The next day John saw Jesus coming toward him, and said, “Behold! The Lamb of God who takes away the sin of the world! “This is He of whom I said, ‘After me comes a Man who is preferred before me, for He was before me.’ “I did not know Him; but that He should be revealed to Israel, therefore I came baptizing with water.” And John bore witness, saying, “I saw the Spirit descending from heaven like a dove, and He remained upon Him. “I did not know Him, but He who sent me to baptize with water said to me, ‘Upon whom you see the Spirit descending, and remaining on Him, this is He who baptizes with the Holy Spirit.’ “And I have seen and testified that this is the Son of God.” (John 1:29-34)
John the Baptist was the greatest of the prophets according to Jesus’ own words. John was set aside before his birth for a special purpose, “And you will have joy and gladness, and many will rejoice at his birth. For he will be great in the sight of the Lord, and shall drink neither wine nor strong drink. He will also be filled with the Holy Spirit, even from his mother’s womb. And he will turn many of the children of Israel to the Lord their God. “He will also go before Him in the spirit and power of Elijah, ‘to turn the hearts of the fathers to the children,’ and the disobedient to the wisdom of the just, to make ready a people prepared for the Lord” (Luke 1:14-17). And yet when it came time for John to reveal Jesus as the Son of God and the promised Messiah, he stated twice, “I did not know Him.”
John the Baptist and Jesus were cousins. He knew who Jesus was. He knew that Jesus was the Messiah. So did John’s mother Elizabeth, who said to the Virgin Mary, “Why am I so favored, that the mother of my Lord should come to me?” John’s father, Zechariah, prophesied of his son, “And you, my child, will be called a prophet of the Most High; for you will go on before the Lord to prepare the way for him.” Who can doubt that John discussed these things with his parents many times over the years? And John certainly recognized Jesus when Jesus came to him to be baptized. John tried to deter Jesus, saying, “I need to be baptized by you, and do you come to me?” Yet, twice in this text, John the Baptist says of Jesus, “I did not know him.”
What is he telling us? That he did not recognize his own cousin? No. He’s telling us that based on outward appearances he would not have recognized Jesus as the Messiah. Jesus was poor. Jesus was ordinary-looking. By his own admission, Jesus had no place to call home.
On his own, John the Baptist would have never recognized Jesus as the Messiah. He did not point others to Christ; he did not witness about Christ; he did not specifically say “Jesus Christ is the Lamb of God who takes away the sin of the world” UNTIL God the Father revealed this to him by means of the Holy Spirit descending upon Jesus like a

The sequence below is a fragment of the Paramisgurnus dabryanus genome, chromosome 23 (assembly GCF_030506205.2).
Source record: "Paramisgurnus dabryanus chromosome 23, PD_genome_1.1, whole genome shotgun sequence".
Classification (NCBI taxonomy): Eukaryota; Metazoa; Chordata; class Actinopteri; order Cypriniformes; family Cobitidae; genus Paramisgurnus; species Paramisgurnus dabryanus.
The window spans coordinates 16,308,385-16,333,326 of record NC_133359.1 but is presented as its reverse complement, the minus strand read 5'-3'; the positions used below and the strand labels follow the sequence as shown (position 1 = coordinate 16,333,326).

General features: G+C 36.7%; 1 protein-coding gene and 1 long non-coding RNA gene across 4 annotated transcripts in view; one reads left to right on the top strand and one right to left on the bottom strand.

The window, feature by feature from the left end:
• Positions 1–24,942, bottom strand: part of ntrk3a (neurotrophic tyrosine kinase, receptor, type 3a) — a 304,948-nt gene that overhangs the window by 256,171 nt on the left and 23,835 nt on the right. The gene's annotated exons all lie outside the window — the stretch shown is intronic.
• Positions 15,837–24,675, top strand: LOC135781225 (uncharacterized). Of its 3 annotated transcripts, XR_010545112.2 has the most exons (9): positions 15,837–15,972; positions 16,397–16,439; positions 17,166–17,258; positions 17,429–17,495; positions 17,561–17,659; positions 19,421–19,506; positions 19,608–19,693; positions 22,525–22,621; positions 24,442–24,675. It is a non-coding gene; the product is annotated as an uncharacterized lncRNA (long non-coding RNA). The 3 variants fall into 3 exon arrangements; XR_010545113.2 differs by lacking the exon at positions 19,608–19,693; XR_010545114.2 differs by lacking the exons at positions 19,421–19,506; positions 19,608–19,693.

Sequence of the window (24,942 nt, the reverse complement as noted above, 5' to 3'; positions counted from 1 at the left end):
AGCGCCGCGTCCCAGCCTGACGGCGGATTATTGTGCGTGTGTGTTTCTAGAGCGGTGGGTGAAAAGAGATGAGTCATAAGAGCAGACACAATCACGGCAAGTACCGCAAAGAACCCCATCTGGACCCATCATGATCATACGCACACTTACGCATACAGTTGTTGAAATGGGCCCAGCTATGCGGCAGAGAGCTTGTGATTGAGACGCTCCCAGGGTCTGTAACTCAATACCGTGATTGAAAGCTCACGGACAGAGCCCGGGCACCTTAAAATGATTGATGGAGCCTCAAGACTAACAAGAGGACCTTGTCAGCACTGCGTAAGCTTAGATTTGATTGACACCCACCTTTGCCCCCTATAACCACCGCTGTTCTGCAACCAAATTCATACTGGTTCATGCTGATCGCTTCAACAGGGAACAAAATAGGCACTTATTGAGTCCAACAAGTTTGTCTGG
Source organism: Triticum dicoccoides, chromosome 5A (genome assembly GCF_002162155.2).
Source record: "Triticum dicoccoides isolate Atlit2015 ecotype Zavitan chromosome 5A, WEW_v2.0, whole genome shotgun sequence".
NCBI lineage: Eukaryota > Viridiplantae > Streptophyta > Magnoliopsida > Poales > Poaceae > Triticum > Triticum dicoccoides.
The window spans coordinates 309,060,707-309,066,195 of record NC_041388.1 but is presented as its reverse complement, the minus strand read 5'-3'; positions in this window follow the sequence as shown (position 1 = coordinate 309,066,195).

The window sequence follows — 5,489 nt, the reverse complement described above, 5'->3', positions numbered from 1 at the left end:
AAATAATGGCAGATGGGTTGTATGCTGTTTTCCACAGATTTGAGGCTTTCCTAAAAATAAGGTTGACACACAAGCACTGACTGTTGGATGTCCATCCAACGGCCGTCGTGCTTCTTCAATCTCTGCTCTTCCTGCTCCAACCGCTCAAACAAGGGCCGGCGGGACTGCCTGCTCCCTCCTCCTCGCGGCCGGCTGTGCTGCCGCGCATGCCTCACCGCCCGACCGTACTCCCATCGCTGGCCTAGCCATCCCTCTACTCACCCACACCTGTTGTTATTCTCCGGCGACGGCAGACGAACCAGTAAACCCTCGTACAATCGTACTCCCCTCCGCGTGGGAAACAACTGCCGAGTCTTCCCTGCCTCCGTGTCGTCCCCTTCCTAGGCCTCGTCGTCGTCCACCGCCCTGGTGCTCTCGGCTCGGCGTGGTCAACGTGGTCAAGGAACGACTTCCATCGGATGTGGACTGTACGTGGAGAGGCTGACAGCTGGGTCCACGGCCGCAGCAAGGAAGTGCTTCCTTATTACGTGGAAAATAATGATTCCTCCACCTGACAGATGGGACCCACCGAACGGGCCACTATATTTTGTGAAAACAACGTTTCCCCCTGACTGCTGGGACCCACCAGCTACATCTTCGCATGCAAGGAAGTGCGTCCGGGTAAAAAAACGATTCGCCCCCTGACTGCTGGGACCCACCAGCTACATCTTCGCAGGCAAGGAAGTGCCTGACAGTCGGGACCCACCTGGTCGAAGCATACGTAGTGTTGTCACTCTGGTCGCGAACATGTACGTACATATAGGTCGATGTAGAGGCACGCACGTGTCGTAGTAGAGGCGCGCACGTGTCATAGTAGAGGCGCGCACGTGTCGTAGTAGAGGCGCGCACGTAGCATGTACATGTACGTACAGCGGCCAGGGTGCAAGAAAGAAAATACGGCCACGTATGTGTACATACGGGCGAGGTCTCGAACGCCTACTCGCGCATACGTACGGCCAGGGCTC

dove. Through the Holy Spirit John was able to testify to others, “And I have seen and have borne witness that this is the Son of God” (John 1:34).
This Epiphany we celebrate the fact God has revealed to us that this Jesus is the Son of God and the Lamb of God that carries away our sins. It is not that we, as professional clergy, do not know about Jesus. We know the facts about Jesus. But we also, like John the Baptist, do not know (recognize) Jesus. We, by nature, do not understand the miracle of Son of God also being God’s Lamb. The cross of Christ remains a stumbling block and foolishness to us and to those to whom we preach Christ crucified.
Each of us would not known Jesus (believed in Him as our Redeemer) except for the fact that the Father has revealed Him to us through the Holy Spirit. “Now we have received not the spirit of the world, but the Spirit who is from God, that we might understand the things freely given by God” (1 Corinthians 2:12). God has revealed His saving glory to us through the Word so that like John we might be “witnesses for Christ.” God has called us in our ministries to decrease so that Christ might increase. It is our privilege to point others to Jesus saying, “Behold, the Lamb of God that takes away the sin the world.” We know Jesus, “And we impart this in words not taught by human wisdom but taught by the Spirit” (1 Corinthians 2:13).
This is the miracle of Epiphany. God has revealed Jesus to us so that we might reveal Him to others. What a wonderful privilege! We have been called as witnesses for Christ. Witnessing is not a professional process. It is a personal process of knowing Jesus. It does not start with our witness to others but God’s witness to us.
May God continue to reveal Jesus to you this Epiphany season.
Thanks to Mark Weis who in his “AfterWord” provided the thoughts and impetus for this letter.